See where that sort of argument gets you? Nowhere.

  22. 222

    Markus R writes:

    The climate skeptics can easily recruit the entire religiously fundamentalist political movement by adopting their rhetoric of science.

    Did you see where 86 leading US evangelicals signed a statement saying that Christians should do more to combat global warming? Did you see the print ads where Pat Robertston and Al Sharpton were sitting together on a bench to advertise that the one thing they agreed on was the need to stop global warming? Don’t assume fundamentalists are inherently anti-environment. It’s not true.

  23. 223

    SecularAnimist writes:

    The Vedic scriptures that are the basis of what we nowadays call “Hinduism” describe a vast, ancient universe that has existed through endless cycles of big-bang, expansion, collapse and bang again, on time scales similar to modern understanding of the age of the observed universe,

    Wouldn’t that make the universe a perpetual motion machine of the second kind?

    CAPTCHA: “deformed 1972″

  24. 224
    Lynn Vincentnathan says:

    Yes, enough about religion and science, except to say that,

    In the beginning……
    there was not a clear distinction among religion, science, ethics, philosophy, and expressive culture (art, literature). All were one. The split only came much later, and only very recently (within 300 years) did science develop into it’s distinctive form that calls not only for theories, but empirical, objective observation/data and experiments and continual retests.

    So you could view the Judeo-Christian Bible and ancient writings of other religions also as ancient “science” books. People of those days were amateur scientists, if you will. They stood outside and viewed the sun crossing the sky — a sky which held up the water, occasionally leaking rain. Now we know about how the earth goes around the sun and about the hydrologic cycle.

    I teach expressive culture and mythology, and also include science’s view in each section — world creation, the flood, world end or destruction. In the “world end” section, in addition to science’s entropy and the fizzling out or winding down of the universe I talk about how thru global warming we might be destroying life on planet earth (actually that sort of fits with the Christian Bible, you know, how sin leads to world destruction :( ).

    Since I’m in the deep South many of the students are fundamentalists, and I know they don’t teach evolution or global warming in high school, because I’ve asked the students, and I know a HS teacher who is adamently denialist on GW.

    But by the end of my courses, the students not only have an appreciation for the myths of the world, but also for science, and I think many come to belief in evolution and climate science, and view these as not threatenting to their religions (since I’ve made it a point — professor cap off — that these are not threatening to my religion). Some even join our campus Environmental Awareness Club, of which I’m advisor :)

    Small, local advancements in promoting the appreciation science and its harder truths, but that’s all I seem able to do.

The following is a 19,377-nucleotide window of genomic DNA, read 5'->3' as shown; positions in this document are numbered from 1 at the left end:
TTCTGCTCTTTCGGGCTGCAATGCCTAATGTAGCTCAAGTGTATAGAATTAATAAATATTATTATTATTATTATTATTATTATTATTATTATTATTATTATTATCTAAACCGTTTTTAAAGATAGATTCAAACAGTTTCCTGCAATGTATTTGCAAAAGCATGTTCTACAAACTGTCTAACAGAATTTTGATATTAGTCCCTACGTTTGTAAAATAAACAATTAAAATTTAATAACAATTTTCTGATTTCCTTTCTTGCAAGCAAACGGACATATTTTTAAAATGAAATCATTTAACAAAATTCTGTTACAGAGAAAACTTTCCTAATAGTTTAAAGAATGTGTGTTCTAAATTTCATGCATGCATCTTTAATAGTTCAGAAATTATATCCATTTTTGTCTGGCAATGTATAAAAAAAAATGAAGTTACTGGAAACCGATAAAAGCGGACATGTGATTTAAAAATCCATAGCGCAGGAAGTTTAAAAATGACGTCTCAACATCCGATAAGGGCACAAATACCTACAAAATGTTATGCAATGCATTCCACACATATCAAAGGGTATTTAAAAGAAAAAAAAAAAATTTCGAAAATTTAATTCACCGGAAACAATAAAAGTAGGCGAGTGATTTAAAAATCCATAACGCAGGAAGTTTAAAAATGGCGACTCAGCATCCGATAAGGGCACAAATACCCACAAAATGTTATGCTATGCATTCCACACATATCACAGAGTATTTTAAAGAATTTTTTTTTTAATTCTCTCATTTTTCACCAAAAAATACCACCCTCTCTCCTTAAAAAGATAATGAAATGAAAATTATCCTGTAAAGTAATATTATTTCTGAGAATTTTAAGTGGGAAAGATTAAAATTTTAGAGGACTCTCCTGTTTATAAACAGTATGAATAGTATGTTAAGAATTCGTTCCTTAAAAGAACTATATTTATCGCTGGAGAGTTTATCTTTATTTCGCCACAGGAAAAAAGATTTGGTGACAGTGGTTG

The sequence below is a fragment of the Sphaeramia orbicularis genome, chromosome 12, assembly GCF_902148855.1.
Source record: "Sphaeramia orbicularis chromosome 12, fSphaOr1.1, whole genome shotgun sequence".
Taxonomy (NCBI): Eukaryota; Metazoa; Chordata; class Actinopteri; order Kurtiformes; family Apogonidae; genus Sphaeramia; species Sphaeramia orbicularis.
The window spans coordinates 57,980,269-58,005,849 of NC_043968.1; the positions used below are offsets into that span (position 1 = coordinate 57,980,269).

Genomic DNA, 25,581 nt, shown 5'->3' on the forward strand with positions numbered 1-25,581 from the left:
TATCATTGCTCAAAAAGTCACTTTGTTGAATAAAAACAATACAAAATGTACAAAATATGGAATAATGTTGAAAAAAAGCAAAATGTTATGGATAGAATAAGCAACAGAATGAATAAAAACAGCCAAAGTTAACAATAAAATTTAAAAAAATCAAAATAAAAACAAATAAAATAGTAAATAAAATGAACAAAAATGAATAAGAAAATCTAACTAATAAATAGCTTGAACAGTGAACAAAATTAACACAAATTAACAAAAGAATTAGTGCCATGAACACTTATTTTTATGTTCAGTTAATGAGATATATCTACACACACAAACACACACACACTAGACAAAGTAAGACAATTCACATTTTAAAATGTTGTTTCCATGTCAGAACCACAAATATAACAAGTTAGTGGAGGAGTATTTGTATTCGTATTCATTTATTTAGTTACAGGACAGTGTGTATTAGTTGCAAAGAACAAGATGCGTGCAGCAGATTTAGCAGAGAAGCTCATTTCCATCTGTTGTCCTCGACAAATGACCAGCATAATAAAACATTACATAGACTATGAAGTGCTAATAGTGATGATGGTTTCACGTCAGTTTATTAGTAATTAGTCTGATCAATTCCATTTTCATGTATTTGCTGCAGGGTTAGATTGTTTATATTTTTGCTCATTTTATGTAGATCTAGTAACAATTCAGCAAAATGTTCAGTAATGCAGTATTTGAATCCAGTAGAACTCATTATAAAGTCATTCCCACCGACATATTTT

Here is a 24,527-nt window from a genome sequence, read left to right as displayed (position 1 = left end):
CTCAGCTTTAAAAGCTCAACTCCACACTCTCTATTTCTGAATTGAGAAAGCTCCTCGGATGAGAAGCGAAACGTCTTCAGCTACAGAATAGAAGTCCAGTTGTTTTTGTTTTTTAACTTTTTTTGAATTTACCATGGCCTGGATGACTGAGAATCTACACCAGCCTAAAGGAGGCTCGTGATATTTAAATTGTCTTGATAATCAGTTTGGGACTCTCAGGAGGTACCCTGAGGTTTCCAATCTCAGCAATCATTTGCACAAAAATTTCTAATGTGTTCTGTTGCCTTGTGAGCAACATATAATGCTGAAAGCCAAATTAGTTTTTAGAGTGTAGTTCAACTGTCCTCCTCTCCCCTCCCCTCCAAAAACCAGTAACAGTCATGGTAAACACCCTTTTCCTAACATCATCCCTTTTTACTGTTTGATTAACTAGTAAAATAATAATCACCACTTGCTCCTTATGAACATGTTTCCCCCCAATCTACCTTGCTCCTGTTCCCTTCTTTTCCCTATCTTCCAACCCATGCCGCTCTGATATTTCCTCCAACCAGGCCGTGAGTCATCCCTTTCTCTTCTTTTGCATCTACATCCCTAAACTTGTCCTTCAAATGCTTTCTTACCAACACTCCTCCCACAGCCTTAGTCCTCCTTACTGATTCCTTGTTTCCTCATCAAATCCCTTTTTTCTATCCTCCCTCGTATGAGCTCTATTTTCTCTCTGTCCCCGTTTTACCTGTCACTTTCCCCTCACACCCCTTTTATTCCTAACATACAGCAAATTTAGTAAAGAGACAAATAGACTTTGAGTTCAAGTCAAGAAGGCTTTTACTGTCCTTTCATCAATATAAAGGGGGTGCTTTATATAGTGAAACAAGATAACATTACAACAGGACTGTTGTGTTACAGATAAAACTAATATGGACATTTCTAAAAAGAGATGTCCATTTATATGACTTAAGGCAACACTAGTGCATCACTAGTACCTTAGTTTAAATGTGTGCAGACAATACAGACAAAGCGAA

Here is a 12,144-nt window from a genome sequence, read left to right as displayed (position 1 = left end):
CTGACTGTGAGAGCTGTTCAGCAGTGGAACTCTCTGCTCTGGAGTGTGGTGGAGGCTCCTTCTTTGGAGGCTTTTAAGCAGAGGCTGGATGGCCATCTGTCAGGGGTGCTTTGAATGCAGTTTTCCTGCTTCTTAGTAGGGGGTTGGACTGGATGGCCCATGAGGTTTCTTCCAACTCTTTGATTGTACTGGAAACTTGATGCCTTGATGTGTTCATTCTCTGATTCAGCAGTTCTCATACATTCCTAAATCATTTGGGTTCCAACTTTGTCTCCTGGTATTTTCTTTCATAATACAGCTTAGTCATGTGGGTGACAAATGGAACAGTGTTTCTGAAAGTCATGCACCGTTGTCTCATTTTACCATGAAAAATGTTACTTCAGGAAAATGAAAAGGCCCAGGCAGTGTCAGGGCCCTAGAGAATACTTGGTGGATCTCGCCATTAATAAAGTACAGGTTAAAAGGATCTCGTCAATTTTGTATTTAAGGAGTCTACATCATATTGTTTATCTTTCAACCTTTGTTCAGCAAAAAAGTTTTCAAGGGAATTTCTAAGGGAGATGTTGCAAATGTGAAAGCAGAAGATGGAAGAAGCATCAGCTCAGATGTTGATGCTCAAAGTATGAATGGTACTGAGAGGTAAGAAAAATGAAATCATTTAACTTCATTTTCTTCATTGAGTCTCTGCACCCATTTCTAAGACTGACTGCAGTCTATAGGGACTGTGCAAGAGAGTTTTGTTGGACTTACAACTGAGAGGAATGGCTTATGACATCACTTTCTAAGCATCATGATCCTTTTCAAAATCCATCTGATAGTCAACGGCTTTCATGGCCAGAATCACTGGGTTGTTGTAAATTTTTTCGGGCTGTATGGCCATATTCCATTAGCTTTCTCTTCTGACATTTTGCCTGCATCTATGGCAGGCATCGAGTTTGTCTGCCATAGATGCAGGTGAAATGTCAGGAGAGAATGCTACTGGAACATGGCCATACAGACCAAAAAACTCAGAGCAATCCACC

25. 225
    Mark says:

    “Did you see where 86 leading US evangelicals signed a statement saying that Christians should do more to combat global warming”

    And there are as many who say that Man cannot be causing this because God is All Powerful.

    Those 86 leading evangelicals are not letting their religion control their reason. Unlike the tinheads who refuse because God is Great and He wouldn’t let this happen.

    Another example of religion being used to bad effect and ignoring the tenets where they interfere with logic and reality shows up good.

    Religion can help someone work out how to live life and that doesn’t mean that it is real in any sort of solid sense you can rely on. But it should be a GUIDE to life, not the REASON for it.

    “Small Gods” by Terry Pratchett has a good section about it and how the structure of religion can be a bad thing. But Brutha is religious. Yet he is more concerned that humans are allowed to think freely.

  26. 226
    Hank Roberts says:

    You can discuss science without insisting on telling people your opinions of their religious beliefs; that’s an important point in teaching science.

    Science doesn’t need to go there at all.

    Here’s someone actually doing the job we’re all talking about:

    http://hot-topic.co.nz/a-deep-sigh-of-relief/#more-2426
    He begins:

    A deep sigh of relief…
    by Bryan Walker on July 11, 2009

    Elizabeth Kolbert recently interviewed Jane Lubchenco, appointed by President Obama as head of the National Oceanic and Atmospheric Administration…..

    And more: http://hot-topic.co.nz/thin-ice-2/
    pointing to news about the ANDRILL results, which are seriously scary:
    http://www.thestandard.org.nz/unassailable-evidence/

  27. 227
    Hank Roberts says:

    And yet more from the same paragraph at HotTopic:

    “… the Herald also reported on a lecture by Prof Peter Barrett that covered similar ground.
    http://www.nzherald.co.nz/climate-change/news/article.cfm?c_id=26&objectid=10582441&ref=rss
    I’m hoping to persuade the good professors to provide more detail here sometime soon…”

  28. 228
    Hank Roberts says:

    Nothing newer that I can find. I’ll put their March _Science_ paper over at the “Two Degree” thread where it’s entirely pertinent, if nobody has mentioned it yet.

  29. 229
    The Wonderer says: